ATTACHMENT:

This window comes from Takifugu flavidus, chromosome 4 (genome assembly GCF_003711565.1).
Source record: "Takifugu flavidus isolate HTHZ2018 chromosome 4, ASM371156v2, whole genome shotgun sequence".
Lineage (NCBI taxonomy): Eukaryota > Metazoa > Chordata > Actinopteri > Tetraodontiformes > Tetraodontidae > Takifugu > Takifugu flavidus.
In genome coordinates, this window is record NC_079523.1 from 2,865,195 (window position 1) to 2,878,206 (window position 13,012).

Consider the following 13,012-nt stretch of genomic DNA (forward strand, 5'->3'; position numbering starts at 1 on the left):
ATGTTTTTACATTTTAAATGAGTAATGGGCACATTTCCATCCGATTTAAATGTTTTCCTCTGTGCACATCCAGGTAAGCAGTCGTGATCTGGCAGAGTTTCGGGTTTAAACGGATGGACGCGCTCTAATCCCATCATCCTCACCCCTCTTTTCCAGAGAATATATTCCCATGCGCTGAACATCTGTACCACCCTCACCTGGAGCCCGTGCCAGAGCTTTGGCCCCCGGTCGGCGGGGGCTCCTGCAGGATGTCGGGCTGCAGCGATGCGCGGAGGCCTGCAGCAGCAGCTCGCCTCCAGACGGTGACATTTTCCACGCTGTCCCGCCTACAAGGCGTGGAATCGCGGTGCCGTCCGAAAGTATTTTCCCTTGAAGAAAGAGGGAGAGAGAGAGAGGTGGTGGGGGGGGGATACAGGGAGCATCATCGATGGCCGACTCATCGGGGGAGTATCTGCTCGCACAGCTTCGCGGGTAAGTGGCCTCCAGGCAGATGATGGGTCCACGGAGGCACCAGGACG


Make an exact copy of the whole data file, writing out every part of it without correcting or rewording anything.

This window comes from Takifugu flavidus, chromosome 4 (genome assembly GCF_003711565.1).
Source record: "Takifugu flavidus isolate HTHZ2018 chromosome 4, ASM371156v2, whole genome shotgun sequence".
Lineage (NCBI taxonomy): Eukaryota > Metazoa > Chordata > Actinopteri > Tetraodontiformes > Tetraodontidae > Takifugu > Takifugu flavidus.
In genome coordinates, this window is record NC_079523.1 from 2,865,195 (window position 1) to 2,878,206 (window position 13,012).

Consider the following 13,012-nt stretch of genomic DNA (forward strand, 5'->3'; position numbering starts at 1 on the left):
ATGTTTTTACATTTTAAATGAGTAATGGGCACATTTCCATCCGATTTAAATGTTTTCCTCTGTGCACATCCAGGTAAGCAGTCGTGATCTGGCAGAGTTTCGGGTTTAAACGGATGGACGCGCTCTAATCCCATCATCCTCACCCCTCTTTTCCAGAGAATATATTCCCATGCGCTGAACATCTGTACCACCCTCACCTGGAGCCCGTGCCAGAGCTTTGGCCCCCGGTCGGCGGGGGCTCCTGCAGGATGTCGGGCTGCAGCGATGCGCGGAGGCCTGCAGCAGCAGCTCGCCTCCAGACGGTGACATTTTCCACGCTGTCCCGCCTACAAGGCGTGGAATCGCGGTGCCGTCCGAAAGTATTTTCCCTTGAAGAAAGAGGGAGAGAGAGAGAGGTGGTGGGGGGGGGATACAGGGAGCATCATCGATGGCCGACTCATCGGGGGAGTATCTGCTCGCACAGCTTCGCGGGTAAGTGGCCTCCAGGCAGATGATGGGTCCACGGAGGCACCAGGACG